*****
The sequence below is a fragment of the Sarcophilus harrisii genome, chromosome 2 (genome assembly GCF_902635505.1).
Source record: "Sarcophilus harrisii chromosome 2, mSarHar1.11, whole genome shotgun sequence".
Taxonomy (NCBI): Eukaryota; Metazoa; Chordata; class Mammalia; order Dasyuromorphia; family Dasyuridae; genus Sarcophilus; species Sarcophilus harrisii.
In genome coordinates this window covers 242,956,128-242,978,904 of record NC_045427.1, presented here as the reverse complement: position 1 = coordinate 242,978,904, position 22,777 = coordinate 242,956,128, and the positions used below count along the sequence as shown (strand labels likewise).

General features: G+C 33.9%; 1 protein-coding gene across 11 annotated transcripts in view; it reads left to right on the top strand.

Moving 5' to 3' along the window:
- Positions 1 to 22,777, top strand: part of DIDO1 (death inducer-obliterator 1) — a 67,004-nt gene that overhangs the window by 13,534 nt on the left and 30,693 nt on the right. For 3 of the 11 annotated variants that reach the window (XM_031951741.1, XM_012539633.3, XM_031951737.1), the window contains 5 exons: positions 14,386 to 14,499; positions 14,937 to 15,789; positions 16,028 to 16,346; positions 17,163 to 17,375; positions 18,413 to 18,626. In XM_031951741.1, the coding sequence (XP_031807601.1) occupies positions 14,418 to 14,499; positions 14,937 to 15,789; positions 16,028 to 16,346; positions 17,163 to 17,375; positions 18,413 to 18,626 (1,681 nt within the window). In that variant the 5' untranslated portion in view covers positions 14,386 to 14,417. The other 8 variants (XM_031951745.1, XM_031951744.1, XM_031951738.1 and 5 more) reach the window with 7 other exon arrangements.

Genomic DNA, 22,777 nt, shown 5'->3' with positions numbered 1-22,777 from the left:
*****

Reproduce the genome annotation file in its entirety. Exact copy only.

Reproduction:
The sequence below is a fragment of the Sarcophilus harrisii genome, chromosome 2 (genome assembly GCF_902635505.1).
Source record: "Sarcophilus harrisii chromosome 2, mSarHar1.11, whole genome shotgun sequence".
Taxonomy (NCBI): Eukaryota; Metazoa; Chordata; class Mammalia; order Dasyuromorphia; family Dasyuridae; genus Sarcophilus; species Sarcophilus harrisii.
In genome coordinates this window covers 242,956,128-242,978,904 of record NC_045427.1, presented here as the reverse complement: position 1 = coordinate 242,978,904, position 22,777 = coordinate 242,956,128, and the positions used below count along the sequence as shown (strand labels likewise).

General features: G+C 33.9%; 1 protein-coding gene across 11 annotated transcripts in view; it reads left to right on the top strand.

Moving 5' to 3' along the window:
- Positions 1 to 22,777, top strand: part of DIDO1 (death inducer-obliterator 1) — a 67,004-nt gene that overhangs the window by 13,534 nt on the left and 30,693 nt on the right. For 3 of the 11 annotated variants that reach the window (XM_031951741.1, XM_012539633.3, XM_031951737.1), the window contains 5 exons: positions 14,386 to 14,499; positions 14,937 to 15,789; positions 16,028 to 16,346; positions 17,163 to 17,375; positions 18,413 to 18,626. In XM_031951741.1, the coding sequence (XP_031807601.1) occupies positions 14,418 to 14,499; positions 14,937 to 15,789; positions 16,028 to 16,346; positions 17,163 to 17,375; positions 18,413 to 18,626 (1,681 nt within the window). In that variant the 5' untranslated portion in view covers positions 14,386 to 14,417. The other 8 variants (XM_031951745.1, XM_031951744.1, XM_031951738.1 and 5 more) reach the window with 7 other exon arrangements.

Genomic DNA, 22,777 nt, shown 5'->3' with positions numbered 1-22,777 from the left: